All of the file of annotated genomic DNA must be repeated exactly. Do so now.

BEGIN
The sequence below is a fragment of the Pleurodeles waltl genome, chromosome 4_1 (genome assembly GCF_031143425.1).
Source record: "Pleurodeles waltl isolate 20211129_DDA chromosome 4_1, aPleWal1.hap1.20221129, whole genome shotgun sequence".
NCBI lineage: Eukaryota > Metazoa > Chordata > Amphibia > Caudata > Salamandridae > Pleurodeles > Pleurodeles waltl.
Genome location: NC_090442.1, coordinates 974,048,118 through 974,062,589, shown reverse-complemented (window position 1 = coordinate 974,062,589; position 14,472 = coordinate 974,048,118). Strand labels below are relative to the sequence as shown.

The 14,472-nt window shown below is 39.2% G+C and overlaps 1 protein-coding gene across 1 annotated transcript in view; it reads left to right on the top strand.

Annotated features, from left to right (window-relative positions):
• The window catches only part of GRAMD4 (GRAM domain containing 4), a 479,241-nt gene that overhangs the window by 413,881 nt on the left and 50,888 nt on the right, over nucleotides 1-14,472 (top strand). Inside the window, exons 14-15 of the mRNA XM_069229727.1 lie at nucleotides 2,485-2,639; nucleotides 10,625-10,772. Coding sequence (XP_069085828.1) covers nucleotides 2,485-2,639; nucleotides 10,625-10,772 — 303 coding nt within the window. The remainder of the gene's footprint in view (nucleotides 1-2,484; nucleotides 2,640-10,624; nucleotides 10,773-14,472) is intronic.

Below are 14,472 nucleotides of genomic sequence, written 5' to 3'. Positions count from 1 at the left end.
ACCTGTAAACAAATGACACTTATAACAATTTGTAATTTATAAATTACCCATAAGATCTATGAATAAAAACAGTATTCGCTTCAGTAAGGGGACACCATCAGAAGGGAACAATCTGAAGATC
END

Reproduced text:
The sequence below is a fragment of the Pleurodeles waltl genome, chromosome 4_1 (genome assembly GCF_031143425.1).
Source record: "Pleurodeles waltl isolate 20211129_DDA chromosome 4_1, aPleWal1.hap1.20221129, whole genome shotgun sequence".
NCBI lineage: Eukaryota > Metazoa > Chordata > Amphibia > Caudata > Salamandridae > Pleurodeles > Pleurodeles waltl.
Genome location: NC_090442.1, coordinates 974,048,118 through 974,062,589, shown reverse-complemented (window position 1 = coordinate 974,062,589; position 14,472 = coordinate 974,048,118). Strand labels below are relative to the sequence as shown.

The 14,472-nt window shown below is 39.2% G+C and overlaps 1 protein-coding gene across 1 annotated transcript in view; it reads left to right on the top strand.

Annotated features, from left to right (window-relative positions):
• The window catches only part of GRAMD4 (GRAM domain containing 4), a 479,241-nt gene that overhangs the window by 413,881 nt on the left and 50,888 nt on the right, over nucleotides 1-14,472 (top strand). Inside the window, exons 14-15 of the mRNA XM_069229727.1 lie at nucleotides 2,485-2,639; nucleotides 10,625-10,772. Coding sequence (XP_069085828.1) covers nucleotides 2,485-2,639; nucleotides 10,625-10,772 — 303 coding nt within the window. The remainder of the gene's footprint in view (nucleotides 1-2,484; nucleotides 2,640-10,624; nucleotides 10,773-14,472) is intronic.

Below are 14,472 nucleotides of genomic sequence, written 5' to 3'. Positions count from 1 at the left end.
ACCTGTAAACAAATGACACTTATAACAATTTGTAATTTATAAATTACCCATAAGATCTATGAATAAAAACAGTATTCGCTTCAGTAAGGGGACACCATCAGAAGGGAACAATCTGAAGATC